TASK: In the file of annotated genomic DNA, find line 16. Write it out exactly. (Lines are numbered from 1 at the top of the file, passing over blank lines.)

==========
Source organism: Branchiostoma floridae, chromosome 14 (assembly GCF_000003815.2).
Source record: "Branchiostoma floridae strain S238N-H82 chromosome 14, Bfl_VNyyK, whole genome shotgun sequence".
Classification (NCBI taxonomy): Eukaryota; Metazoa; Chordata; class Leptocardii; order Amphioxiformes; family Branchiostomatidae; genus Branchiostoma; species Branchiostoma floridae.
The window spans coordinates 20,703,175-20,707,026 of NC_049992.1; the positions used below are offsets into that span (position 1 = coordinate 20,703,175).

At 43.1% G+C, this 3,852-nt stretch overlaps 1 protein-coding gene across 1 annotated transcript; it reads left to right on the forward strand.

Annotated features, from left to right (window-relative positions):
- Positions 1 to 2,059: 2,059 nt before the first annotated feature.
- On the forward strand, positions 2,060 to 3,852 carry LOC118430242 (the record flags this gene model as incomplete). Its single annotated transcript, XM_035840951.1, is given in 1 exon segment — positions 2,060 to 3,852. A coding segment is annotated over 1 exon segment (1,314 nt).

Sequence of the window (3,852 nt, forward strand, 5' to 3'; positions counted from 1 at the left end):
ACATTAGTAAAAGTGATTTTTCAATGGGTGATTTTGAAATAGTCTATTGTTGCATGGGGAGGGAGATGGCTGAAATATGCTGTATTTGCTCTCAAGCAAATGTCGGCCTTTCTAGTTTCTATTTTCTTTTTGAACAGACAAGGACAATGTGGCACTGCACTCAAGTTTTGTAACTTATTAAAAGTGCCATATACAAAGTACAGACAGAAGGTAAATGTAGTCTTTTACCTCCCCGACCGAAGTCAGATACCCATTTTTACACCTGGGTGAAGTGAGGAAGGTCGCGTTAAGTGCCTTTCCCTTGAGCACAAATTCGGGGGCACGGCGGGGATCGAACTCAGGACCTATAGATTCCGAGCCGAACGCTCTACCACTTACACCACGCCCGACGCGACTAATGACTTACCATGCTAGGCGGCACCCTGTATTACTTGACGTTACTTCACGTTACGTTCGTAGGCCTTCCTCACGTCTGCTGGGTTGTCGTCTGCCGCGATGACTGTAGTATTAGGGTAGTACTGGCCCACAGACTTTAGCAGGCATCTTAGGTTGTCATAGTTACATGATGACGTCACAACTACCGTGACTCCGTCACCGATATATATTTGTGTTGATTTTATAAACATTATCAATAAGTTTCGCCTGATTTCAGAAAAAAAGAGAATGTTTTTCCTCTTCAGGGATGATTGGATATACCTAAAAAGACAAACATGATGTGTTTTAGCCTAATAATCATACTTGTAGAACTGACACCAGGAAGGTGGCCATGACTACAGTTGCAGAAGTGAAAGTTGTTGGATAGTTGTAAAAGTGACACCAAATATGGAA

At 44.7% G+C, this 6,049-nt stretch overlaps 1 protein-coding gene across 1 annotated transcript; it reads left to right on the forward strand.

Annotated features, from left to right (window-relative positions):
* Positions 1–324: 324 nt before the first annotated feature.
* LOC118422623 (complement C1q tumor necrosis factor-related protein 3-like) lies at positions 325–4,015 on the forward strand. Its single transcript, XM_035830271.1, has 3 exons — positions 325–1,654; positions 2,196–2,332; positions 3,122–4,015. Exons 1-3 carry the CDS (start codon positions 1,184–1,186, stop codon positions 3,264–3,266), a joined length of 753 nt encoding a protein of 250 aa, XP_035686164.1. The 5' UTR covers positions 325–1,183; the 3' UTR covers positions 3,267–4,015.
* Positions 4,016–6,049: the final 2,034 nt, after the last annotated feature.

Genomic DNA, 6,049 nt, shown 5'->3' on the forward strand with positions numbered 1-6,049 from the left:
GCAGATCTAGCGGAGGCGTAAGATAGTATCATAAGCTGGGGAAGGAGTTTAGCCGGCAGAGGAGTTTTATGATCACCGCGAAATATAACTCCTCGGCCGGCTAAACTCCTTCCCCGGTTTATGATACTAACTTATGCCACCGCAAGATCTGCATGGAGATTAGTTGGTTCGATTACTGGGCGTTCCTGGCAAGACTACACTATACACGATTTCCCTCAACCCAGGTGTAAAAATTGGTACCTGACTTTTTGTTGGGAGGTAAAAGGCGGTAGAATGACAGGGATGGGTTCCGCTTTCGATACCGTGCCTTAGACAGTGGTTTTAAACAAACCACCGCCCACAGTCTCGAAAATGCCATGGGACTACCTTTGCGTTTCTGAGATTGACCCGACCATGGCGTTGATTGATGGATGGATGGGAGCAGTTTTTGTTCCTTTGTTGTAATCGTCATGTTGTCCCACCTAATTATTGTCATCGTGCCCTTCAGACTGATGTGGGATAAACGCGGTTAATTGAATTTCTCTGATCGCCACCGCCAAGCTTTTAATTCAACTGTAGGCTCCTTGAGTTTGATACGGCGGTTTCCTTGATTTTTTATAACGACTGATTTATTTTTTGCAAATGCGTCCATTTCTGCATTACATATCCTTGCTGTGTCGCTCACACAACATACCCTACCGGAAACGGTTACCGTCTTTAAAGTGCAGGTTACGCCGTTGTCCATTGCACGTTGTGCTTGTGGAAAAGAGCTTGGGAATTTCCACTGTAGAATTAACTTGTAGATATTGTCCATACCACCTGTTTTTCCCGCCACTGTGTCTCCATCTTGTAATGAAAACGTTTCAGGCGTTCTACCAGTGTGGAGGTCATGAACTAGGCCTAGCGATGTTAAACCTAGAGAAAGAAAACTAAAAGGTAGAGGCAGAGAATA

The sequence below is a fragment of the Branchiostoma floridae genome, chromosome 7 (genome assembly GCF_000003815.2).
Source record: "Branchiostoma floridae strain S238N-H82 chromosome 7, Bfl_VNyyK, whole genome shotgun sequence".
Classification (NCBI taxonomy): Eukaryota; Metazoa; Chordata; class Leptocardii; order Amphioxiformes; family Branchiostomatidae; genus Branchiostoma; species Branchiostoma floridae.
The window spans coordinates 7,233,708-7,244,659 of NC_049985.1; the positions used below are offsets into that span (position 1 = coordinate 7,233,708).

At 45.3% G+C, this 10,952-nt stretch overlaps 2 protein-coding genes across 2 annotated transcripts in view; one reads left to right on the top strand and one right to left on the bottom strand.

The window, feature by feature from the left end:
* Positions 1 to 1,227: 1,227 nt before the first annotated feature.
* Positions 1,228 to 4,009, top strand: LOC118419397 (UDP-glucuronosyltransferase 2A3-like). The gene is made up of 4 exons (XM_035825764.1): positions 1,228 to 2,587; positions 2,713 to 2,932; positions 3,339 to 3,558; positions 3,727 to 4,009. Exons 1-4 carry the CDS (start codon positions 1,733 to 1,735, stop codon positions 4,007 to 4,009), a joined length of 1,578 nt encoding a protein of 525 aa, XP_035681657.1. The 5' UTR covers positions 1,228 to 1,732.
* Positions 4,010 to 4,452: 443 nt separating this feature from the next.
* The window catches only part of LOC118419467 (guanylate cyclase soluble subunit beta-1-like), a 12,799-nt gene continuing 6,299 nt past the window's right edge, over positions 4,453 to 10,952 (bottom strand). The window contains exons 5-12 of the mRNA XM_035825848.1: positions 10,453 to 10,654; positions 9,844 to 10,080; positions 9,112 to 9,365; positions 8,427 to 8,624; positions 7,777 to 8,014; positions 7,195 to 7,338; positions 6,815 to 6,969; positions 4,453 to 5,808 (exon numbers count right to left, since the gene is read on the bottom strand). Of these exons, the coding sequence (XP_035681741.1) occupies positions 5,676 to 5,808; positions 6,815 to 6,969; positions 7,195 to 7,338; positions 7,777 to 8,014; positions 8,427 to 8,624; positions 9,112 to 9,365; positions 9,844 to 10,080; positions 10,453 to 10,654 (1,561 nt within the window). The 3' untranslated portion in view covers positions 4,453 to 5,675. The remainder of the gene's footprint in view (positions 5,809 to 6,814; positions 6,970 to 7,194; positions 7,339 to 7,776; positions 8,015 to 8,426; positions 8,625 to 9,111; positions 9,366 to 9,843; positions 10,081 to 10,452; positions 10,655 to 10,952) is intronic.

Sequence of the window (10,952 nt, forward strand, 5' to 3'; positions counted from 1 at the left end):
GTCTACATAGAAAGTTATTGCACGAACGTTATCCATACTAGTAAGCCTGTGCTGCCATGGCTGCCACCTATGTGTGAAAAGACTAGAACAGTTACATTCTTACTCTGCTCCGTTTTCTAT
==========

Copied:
Genomic DNA, 6,049 nt, shown 5'->3' on the forward strand with positions numbered 1-6,049 from the left: